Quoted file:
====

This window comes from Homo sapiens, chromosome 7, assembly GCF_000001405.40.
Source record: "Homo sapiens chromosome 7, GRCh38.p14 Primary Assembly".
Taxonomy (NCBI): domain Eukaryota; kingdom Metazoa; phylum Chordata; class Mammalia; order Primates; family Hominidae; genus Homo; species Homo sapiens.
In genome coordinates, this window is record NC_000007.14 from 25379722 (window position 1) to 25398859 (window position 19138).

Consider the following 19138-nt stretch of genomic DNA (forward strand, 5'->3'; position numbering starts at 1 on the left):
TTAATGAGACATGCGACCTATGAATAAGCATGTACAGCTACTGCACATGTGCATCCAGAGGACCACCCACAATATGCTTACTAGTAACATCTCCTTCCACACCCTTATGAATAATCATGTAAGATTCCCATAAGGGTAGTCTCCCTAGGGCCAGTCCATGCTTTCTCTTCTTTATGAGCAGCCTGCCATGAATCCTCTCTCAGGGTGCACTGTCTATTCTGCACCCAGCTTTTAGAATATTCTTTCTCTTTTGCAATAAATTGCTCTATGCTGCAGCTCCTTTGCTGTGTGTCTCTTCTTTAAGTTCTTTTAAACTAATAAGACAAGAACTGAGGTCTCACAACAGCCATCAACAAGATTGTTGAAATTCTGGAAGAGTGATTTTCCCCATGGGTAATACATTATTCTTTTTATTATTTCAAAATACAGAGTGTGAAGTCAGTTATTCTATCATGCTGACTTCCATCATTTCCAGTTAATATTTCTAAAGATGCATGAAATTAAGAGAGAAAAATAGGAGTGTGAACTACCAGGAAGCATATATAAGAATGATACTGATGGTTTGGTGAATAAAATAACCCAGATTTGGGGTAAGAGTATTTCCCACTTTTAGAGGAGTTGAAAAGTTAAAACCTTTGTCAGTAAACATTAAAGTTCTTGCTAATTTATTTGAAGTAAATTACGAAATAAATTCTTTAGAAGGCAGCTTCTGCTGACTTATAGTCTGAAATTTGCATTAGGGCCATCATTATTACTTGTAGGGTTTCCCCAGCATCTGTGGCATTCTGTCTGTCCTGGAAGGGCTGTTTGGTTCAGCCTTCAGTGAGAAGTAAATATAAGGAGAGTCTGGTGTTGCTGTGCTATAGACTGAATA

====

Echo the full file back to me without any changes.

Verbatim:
This window comes from Homo sapiens, chromosome 7, assembly GCF_000001405.40.
Source record: "Homo sapiens chromosome 7, GRCh38.p14 Primary Assembly".
Taxonomy (NCBI): domain Eukaryota; kingdom Metazoa; phylum Chordata; class Mammalia; order Primates; family Hominidae; genus Homo; species Homo sapiens.
In genome coordinates, this window is record NC_000007.14 from 25379722 (window position 1) to 25398859 (window position 19138).

Consider the following 19138-nt stretch of genomic DNA (forward strand, 5'->3'; position numbering starts at 1 on the left):
TTAATGAGACATGCGACCTATGAATAAGCATGTACAGCTACTGCACATGTGCATCCAGAGGACCACCCACAATATGCTTACTAGTAACATCTCCTTCCACACCCTTATGAATAATCATGTAAGATTCCCATAAGGGTAGTCTCCCTAGGGCCAGTCCATGCTTTCTCTTCTTTATGAGCAGCCTGCCATGAATCCTCTCTCAGGGTGCACTGTCTATTCTGCACCCAGCTTTTAGAATATTCTTTCTCTTTTGCAATAAATTGCTCTATGCTGCAGCTCCTTTGCTGTGTGTCTCTTCTTTAAGTTCTTTTAAACTAATAAGACAAGAACTGAGGTCTCACAACAGCCATCAACAAGATTGTTGAAATTCTGGAAGAGTGATTTTCCCCATGGGTAATACATTATTCTTTTTATTATTTCAAAATACAGAGTGTGAAGTCAGTTATTCTATCATGCTGACTTCCATCATTTCCAGTTAATATTTCTAAAGATGCATGAAATTAAGAGAGAAAAATAGGAGTGTGAACTACCAGGAAGCATATATAAGAATGATACTGATGGTTTGGTGAATAAAATAACCCAGATTTGGGGTAAGAGTATTTCCCACTTTTAGAGGAGTTGAAAAGTTAAAACCTTTGTCAGTAAACATTAAAGTTCTTGCTAATTTATTTGAAGTAAATTACGAAATAAATTCTTTAGAAGGCAGCTTCTGCTGACTTATAGTCTGAAATTTGCATTAGGGCCATCATTATTACTTGTAGGGTTTCCCCAGCATCTGTGGCATTCTGTCTGTCCTGGAAGGGCTGTTTGGTTCAGCCTTCAGTGAGAAGTAAATATAAGGAGAGTCTGGTGTTGCTGTGCTATAGACTGAATA